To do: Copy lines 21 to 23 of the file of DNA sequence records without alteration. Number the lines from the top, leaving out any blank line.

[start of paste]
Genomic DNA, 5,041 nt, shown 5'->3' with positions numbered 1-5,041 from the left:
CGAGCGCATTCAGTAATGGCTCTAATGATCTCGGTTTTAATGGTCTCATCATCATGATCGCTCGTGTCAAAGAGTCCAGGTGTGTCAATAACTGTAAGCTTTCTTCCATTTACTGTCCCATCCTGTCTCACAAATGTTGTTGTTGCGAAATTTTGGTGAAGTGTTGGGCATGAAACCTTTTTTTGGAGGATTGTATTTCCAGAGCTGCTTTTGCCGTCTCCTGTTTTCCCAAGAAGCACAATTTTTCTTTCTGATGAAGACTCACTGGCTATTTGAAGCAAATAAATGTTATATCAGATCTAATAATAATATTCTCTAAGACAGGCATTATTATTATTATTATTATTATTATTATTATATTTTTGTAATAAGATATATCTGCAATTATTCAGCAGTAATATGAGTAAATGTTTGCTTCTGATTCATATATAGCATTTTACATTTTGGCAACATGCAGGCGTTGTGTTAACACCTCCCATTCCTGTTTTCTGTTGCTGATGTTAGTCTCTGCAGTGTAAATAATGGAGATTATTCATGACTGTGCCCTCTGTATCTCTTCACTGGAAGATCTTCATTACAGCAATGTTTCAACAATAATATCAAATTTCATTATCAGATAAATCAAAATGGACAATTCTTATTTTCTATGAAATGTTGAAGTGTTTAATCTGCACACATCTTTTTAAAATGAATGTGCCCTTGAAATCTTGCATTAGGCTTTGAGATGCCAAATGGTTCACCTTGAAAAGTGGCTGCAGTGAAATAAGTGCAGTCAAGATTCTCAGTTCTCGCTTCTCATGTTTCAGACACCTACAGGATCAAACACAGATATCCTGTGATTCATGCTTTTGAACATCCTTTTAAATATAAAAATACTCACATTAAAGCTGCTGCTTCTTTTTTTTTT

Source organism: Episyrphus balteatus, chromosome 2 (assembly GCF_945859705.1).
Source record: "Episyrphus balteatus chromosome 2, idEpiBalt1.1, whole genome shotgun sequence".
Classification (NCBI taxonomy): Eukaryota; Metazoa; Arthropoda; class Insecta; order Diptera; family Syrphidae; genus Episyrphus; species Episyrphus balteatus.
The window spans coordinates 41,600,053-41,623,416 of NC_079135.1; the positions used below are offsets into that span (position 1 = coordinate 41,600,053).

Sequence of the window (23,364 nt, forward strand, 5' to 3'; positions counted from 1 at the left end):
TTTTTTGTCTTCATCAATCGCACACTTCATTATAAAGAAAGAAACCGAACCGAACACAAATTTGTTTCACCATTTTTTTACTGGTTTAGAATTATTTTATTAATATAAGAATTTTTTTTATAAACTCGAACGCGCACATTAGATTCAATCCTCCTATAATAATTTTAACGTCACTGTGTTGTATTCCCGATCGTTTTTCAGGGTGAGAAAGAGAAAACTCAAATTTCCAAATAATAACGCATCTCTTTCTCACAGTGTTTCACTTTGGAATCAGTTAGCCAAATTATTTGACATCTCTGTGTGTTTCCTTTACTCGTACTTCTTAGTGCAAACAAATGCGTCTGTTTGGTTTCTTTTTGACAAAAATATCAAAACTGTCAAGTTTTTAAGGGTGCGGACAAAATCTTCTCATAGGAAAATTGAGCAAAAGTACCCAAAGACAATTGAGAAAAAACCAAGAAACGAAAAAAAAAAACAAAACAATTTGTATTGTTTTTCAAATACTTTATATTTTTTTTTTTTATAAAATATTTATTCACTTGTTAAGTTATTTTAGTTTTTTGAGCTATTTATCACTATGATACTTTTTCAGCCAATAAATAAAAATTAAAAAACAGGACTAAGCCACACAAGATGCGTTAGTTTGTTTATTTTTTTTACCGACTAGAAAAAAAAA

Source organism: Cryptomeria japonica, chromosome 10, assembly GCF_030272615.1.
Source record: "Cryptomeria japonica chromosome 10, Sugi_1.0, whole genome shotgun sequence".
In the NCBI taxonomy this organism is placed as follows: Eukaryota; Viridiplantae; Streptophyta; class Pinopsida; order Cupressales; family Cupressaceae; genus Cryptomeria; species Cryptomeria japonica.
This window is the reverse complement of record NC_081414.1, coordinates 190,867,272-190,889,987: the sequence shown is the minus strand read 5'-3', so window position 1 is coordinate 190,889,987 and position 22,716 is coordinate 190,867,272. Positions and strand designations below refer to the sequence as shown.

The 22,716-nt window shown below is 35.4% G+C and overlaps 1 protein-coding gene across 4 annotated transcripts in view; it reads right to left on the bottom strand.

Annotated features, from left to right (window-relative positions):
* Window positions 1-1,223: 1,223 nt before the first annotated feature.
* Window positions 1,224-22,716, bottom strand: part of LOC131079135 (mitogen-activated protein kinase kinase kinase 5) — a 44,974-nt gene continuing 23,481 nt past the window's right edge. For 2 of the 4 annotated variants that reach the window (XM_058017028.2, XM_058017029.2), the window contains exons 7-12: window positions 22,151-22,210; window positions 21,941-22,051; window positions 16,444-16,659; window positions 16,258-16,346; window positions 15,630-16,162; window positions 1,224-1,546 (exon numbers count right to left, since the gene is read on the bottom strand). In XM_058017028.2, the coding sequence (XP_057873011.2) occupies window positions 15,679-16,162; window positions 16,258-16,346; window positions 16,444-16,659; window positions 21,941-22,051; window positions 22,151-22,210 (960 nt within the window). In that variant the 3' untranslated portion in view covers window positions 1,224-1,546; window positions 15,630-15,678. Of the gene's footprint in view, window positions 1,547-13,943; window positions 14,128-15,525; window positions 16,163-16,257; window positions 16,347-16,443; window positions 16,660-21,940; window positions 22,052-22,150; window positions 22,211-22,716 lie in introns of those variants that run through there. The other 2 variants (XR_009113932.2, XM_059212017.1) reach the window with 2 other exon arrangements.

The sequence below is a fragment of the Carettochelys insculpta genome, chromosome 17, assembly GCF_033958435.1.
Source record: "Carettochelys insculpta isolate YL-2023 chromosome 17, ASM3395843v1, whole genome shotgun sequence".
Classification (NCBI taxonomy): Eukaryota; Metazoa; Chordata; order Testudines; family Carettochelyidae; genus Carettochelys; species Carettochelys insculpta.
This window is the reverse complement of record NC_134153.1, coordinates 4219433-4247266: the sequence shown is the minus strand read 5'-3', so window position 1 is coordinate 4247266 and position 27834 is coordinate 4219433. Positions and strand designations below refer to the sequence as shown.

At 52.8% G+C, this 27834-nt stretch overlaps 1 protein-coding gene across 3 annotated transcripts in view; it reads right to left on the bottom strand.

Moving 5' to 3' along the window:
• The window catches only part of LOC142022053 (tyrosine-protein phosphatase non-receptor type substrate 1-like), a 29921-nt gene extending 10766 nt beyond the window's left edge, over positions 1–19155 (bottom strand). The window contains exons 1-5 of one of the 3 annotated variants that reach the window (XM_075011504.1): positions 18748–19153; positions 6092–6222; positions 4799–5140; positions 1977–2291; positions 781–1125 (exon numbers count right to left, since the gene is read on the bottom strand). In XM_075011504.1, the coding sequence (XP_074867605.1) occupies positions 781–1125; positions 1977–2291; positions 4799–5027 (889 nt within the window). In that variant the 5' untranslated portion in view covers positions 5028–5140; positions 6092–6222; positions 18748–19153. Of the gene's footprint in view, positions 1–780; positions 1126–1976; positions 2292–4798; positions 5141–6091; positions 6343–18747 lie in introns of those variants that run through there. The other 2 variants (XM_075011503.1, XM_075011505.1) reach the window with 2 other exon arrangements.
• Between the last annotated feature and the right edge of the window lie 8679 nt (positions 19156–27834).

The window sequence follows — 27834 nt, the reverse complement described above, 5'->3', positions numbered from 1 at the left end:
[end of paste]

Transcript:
At 52.8% G+C, this 27834-nt stretch overlaps 1 protein-coding gene across 3 annotated transcripts in view; it reads right to left on the bottom strand.

Moving 5' to 3' along the window:
• The window catches only part of LOC142022053 (tyrosine-protein phosphatase non-receptor type substrate 1-like), a 29921-nt gene extending 10766 nt beyond the window's left edge, over positions 1–19155 (bottom strand). The window contains exons 1-5 of one of the 3 annotated variants that reach the window (XM_075011504.1): positions 18748–19153; positions 6092–6222; positions 4799–5140; positions 1977–2291; positions 781–1125 (exon numbers count right to left, since the gene is read on the bottom strand). In XM_075011504.1, the coding sequence (XP_074867605.1) occupies positions 781–1125; positions 1977–2291; positions 4799–5027 (889 nt within the window). In that variant the 5' untranslated portion in view covers positions 5028–5140; positions 6092–6222; positions 18748–19153. Of the gene's footprint in view, positions 1–780; positions 1126–1976; positions 2292–4798; positions 5141–6091; positions 6343–18747 lie in introns of those variants that run through there. The other 2 variants (XM_075011503.1, XM_075011505.1) reach the window with 2 other exon arrangements.